John Kielkopf entered the University of Louisville as an early-admissions student in 1963 before finishing high school. He received a B.S. in Physics with highest honors in 1966 and an M.S. in Physics in the same year by participating in the accelerated master's degree program. He was selected as a Woodrow Wilson Fellow, and with support from the Woodrow Wilson Foundation and the National Science Foundation he received a Ph.D. in physics from The Johns Hopkins University in 1969. He joined the faculty of the University of Louisville as an Assistant Professor that year and became a full Professor in 1977. Currently also an Adjunct Professor at the University of Southern Queensland, Australia, he has been an Associate Research Scientist at Hopkins, a Visiting Scientist at Argonne National Laboratory, and an Adjunct Astronomer at the Observatory of Paris - Meudon.
In 1997 he received the University's President's Award for Outstanding Scholarship, Research and Creative Activity, and in 2006 he received the College of Arts and Sciences Distinguished Service Award for Service to the Profession. In 2009 he received the University of Louisville's Trustee's Award in recognition of his extraordinary impact on students.
His fundamental research in astronomy and astrophysics is in collaboration with Dr. Nicole Allard of the Institute of Astrophysics in Paris, France, and Drs. Bradley Carter and Rhodes Hart of the University of Southern Queensland, Australia. Precision photometry, astronomical and laboratory spectroscopy, the theory of atomic spectral line formation, and radiative transport theory are used to determine physical conditions in laboratory plasmas, stars, brown dwarfs, and extra-solar planets. Graduate students in the research program are studying exoplanets in search of evidence of their atmospheres, the formation of new stars in our own galaxy, and the effects of the Earth's atmosphere on precision measurements of astronomical and terrestrial phenomena.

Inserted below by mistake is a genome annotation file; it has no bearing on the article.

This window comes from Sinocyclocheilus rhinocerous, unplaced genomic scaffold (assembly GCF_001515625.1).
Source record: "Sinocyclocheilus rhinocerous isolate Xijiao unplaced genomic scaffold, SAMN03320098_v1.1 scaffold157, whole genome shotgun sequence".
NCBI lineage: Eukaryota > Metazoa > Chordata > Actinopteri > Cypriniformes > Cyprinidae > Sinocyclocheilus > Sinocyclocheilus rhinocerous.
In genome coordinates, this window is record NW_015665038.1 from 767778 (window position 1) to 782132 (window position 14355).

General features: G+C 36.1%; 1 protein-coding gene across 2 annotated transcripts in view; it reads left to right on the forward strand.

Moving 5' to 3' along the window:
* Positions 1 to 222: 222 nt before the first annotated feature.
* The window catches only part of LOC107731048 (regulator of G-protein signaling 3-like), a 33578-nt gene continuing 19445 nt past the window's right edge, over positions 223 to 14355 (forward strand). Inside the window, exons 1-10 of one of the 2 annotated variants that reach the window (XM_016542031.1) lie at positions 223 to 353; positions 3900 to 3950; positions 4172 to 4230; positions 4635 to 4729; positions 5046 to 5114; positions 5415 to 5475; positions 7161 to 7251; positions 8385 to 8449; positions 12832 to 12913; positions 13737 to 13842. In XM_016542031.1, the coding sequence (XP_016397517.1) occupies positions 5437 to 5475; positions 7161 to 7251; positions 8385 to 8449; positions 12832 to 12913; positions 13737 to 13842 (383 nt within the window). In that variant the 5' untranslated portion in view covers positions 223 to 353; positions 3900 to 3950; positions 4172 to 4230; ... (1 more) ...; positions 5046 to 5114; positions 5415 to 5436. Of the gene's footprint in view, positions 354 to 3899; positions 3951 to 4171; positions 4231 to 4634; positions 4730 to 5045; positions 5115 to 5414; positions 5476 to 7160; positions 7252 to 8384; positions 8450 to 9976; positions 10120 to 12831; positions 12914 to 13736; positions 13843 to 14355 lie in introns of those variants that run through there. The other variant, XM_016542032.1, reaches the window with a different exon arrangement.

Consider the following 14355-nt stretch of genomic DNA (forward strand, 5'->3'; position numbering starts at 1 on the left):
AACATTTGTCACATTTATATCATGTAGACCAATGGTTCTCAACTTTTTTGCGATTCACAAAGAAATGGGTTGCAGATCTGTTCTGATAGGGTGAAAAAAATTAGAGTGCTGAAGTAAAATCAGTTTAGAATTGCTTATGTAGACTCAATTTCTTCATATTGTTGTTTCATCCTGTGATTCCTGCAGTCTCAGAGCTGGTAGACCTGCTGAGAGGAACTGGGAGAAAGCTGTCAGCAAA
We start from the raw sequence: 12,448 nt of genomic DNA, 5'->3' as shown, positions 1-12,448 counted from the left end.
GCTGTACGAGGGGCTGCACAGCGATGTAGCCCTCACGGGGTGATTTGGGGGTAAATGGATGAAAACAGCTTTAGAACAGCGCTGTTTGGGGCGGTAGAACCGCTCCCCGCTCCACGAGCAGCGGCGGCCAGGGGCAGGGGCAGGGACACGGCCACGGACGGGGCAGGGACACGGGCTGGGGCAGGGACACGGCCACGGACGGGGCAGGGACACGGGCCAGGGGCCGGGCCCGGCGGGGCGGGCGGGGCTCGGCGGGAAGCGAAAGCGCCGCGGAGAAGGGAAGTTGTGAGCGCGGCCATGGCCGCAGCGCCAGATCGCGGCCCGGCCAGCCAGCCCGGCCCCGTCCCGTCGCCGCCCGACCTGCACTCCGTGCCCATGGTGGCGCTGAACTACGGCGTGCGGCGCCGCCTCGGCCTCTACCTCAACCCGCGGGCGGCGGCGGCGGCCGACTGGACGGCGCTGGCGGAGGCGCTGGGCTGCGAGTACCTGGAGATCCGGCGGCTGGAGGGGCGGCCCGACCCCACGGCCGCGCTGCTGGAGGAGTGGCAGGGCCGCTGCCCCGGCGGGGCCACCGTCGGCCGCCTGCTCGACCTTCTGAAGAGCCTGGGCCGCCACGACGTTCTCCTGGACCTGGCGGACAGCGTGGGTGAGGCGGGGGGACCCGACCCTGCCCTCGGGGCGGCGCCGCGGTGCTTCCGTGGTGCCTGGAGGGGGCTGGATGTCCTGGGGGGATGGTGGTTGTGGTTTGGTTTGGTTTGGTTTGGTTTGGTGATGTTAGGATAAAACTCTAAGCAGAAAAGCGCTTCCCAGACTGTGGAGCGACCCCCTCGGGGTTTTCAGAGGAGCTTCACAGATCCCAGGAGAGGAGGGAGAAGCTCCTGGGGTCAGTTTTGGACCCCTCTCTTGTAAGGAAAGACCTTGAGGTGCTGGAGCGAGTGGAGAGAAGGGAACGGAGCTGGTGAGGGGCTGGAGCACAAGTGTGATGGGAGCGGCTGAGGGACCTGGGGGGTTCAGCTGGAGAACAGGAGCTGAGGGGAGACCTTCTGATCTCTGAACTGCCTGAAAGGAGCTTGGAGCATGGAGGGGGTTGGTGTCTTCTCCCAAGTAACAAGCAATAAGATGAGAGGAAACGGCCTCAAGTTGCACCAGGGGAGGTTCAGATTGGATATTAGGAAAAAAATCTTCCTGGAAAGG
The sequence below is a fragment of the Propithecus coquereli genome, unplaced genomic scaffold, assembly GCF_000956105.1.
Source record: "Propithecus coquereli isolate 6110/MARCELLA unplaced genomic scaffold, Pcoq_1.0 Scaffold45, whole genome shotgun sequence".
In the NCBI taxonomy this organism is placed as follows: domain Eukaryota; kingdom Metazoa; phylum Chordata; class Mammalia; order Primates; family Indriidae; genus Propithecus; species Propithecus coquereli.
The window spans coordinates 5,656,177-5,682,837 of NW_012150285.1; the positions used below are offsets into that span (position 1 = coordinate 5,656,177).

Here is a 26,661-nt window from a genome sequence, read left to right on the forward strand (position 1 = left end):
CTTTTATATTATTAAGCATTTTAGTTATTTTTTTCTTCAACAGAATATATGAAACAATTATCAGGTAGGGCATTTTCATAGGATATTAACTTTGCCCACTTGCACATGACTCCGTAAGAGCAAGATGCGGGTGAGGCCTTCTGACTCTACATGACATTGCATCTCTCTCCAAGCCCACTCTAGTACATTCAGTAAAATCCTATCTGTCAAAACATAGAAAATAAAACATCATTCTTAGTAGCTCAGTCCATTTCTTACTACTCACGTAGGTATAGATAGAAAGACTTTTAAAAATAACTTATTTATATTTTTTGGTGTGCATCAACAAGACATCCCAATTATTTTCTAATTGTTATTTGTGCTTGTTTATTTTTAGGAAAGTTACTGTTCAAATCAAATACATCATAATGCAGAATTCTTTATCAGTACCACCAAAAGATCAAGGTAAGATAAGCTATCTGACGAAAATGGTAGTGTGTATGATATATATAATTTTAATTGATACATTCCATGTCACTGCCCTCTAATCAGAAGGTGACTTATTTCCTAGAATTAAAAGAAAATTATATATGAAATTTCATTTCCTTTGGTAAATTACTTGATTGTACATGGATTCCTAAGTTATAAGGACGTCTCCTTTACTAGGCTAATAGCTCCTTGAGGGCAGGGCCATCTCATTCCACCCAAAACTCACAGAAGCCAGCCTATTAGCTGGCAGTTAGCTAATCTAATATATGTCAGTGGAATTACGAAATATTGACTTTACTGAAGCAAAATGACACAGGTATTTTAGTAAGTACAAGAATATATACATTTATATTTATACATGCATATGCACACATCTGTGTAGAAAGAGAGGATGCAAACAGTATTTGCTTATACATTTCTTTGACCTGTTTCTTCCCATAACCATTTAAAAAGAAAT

Current applied research includes the development of astronomical instrumentation and software, and passive remote optical sensing with uses in health care, diagnostic medicine, structural and machine health monitoring, the measurement of turbulence in gases, and assessment of Earth's surface motions.
His interest in astronomy education and student research experiences led to the development in 1978 of Moore Observatory located in the University's Horner Wildlife Refuge in nearby Oldham County, and the Shared Skies collaboration with Mt. Kent Observatory in Queensland. The facilities are used remotely or robotically by faculty and graduate, undergraduate and pre-college students in Kentucky and Queensland, and offer full coverage of the sky for imaging, photometry and spectroscopy with 0.6 and 0.5-meter telescopes at Moore Observatory, and 0.7 and 0.5 meter telescopes at Mt. Kent.
Helen and John Kielkopf own Hidden Hollow Orchard and a surrounding conservation area and wildlife sanctuary bordering Floyd's Fork on the outskirts of Louisville. Their daughter, Clara Kielkopf , is a professor in the Department of Biochemistry and Biophysics at the University of Rochester.